This is the latest in my collection of letters to female characters who’ve inspired me throughout my life as a fangirl. If you have a character you’d like to write a letter to, click here for details about The Fan Mail Project!
To the women of the Selection series:
You stand out. Young Adult fiction is an ever-expanding genre, and many series have been created over the last handful of years about a brave girl who fights a corrupt government—and has to choose between two very different but very attractive male suitors as she does so. Even in stories that are about things other than fallen societies and uprisings, there seems to be a trend in many Young Adult novels: The girl stands alone. Yes, there might be female family members who are important to the main heroine or one close female friend or mentor. However, the central female character is often a loner or a girl who’s much closer to the young men around her than other young women.
Thank you for being part of a different kind of story.
I spent the summer I turned 26 reading nothing but Young Adult books in an attempt to prove that this genre isn’t something to put down, but is instead filled with beautiful works of literature to be cherished by readers of all genders and generations. That’s when I discovered The Selection, The Elite, and The One. More than any other books I read that summer, those stayed with me, and it was because of you, the women of this world. Yes, this series had sweeping romance, action, and sociopolitical commentary. But it also had something I’d never seen before in a Young Adult series: a plethora of female characters who are incredibly different but come to support, forgive, protect, and genuinely love each other.
So often women are taught to compare themselves to other women and to see themselves as competition—especially competition for male attention and affection. And, at first, that’s the world many of you were thrust into—selected to compete for the hand and heart of Prince Maxon. You were expected to see each other as enemies, to immediately judge each other and judge yourselves in comparison to each other, and to put each other down in an attempt to build yourselves up. And some of you (I’m looking at you, Celeste.) did exactly that for far too long.
But some of you immediately chose to defy expectations and become friends. Thank you, America and Marlee, for showing everyone who picks up these books that—even when put in an environment that is created to pit women against each other—friendships can blossom. You never had ulterior motives with each other or gossiped behind each other’s backs. Instead, the two of you represent the best of what female friendship can be: warm, supportive, and life-changing. America, your desperate attempt to save Marlee from being beaten was one of the most moving moments in the entire series. It was a testament to the things women will do to help one another and protect one another. And it was beautiful to see in The Heir that yours became a lifelong friendship, the kind so many women find but so few pieces of media celebrate.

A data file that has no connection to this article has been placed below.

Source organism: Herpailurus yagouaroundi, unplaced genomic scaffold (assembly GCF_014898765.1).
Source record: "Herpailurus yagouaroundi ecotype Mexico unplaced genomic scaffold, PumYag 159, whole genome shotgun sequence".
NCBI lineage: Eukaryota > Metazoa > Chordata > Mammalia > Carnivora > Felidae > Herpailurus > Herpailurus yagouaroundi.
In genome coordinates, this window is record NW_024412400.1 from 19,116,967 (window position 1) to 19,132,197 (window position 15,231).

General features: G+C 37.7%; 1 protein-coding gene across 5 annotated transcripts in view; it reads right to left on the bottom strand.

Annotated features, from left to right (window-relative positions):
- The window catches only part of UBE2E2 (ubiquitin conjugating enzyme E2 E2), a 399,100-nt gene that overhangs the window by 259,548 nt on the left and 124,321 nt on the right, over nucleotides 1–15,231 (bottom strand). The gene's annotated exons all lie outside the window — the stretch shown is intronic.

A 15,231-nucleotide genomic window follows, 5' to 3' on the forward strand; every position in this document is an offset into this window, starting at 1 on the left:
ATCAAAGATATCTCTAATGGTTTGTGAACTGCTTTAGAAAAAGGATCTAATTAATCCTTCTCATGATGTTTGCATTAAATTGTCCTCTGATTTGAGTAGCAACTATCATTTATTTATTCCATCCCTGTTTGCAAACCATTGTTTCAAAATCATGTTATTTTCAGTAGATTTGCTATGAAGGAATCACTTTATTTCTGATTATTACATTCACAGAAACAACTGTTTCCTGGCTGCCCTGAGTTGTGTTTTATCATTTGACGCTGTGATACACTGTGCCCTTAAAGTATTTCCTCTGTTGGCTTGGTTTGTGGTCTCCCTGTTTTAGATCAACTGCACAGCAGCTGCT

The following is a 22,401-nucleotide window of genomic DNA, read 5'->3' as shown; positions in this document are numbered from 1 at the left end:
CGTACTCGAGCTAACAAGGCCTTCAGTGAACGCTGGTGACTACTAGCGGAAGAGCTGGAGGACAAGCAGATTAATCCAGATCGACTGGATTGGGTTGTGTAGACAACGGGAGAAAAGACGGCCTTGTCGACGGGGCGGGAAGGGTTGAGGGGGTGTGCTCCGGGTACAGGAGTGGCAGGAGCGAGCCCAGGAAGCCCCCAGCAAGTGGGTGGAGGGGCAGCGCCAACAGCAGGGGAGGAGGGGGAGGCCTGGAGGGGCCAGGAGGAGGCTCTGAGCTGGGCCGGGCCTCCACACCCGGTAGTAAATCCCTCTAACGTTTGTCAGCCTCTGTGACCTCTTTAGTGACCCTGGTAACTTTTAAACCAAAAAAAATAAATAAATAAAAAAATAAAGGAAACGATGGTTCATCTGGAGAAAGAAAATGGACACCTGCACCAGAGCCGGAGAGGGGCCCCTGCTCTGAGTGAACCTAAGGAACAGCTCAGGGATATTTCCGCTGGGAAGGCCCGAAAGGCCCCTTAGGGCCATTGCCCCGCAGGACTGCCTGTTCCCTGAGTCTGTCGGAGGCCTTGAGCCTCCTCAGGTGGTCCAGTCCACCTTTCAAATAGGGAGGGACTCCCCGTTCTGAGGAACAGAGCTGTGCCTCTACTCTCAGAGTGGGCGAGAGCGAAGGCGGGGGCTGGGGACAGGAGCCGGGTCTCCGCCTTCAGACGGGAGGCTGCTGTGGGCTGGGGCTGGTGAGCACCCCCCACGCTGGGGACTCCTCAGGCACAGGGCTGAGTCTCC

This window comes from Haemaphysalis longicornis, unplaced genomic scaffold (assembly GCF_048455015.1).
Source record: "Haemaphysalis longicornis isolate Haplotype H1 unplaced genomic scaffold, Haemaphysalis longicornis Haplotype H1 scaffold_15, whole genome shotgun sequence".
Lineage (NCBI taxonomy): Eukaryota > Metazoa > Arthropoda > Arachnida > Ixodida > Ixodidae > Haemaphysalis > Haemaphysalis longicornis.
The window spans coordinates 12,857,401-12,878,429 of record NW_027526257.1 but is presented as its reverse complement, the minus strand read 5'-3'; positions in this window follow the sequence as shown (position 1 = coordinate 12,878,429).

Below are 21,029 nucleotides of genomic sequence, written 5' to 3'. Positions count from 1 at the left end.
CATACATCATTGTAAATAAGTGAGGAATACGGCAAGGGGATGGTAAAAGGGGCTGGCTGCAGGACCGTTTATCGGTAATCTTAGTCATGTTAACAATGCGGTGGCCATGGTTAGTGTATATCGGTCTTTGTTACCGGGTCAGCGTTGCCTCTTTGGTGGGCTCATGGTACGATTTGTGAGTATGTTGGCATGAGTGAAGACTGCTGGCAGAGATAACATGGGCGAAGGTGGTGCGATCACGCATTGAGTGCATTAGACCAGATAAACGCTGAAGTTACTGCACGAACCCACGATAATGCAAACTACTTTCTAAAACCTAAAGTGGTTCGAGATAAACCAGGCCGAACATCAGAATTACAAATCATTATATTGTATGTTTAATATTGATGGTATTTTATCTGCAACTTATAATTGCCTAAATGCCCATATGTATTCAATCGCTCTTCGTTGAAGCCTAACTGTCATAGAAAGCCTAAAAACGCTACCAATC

That theme—women protecting other women—is found throughout this series. And so much of that comes through you, America. Thank you for being the kind of female character who doesn’t try to stand apart from other women or look down on the women around her. “I’m not like other girls,” is said far too often in both the media and the real world, and I am so grateful that you weren’t written as character who didn’t need or want friends. At first, you didn’t have many friends because of your caste, but you had your sister, May. And that big-sister mentality was with you in every moment you spent in the palace. Thank you for being exactly the kind of woman I want to be: a woman who uses her big-sister instincts to care for the other women around her. Not only did you try to protect Marlee from her beating; you brought your maids to safety during the rebel attack, you offered encouragement to Celeste, and you gave Paige a place to live so she wouldn’t have to continue to sell her body on the streets.
America, out of every Young Adult heroine introduced in recent memory, you’re my favorite. Thank you for being so much more than just the center of a love triangle. And thank you for being so much more than a robotic female character who’s too “strong” to show vulnerability and want to connect with others. Thank you for having a panic attack your first night in the palace. Thank you for crying when you were scared or lonely or feeling lost. Thank you for needing and giving hugs. Thank you for being a female character who asks to wear jeans but also loves looking pretty in an evening gown. Thank you for being feminine and being a badass, and never acting like those two things have to be mutually exclusive. Finally, thank you for being the eyes through which we come to understand, appreciate, and respect all the women around you.
And those women around you are deserving of my thanks, too.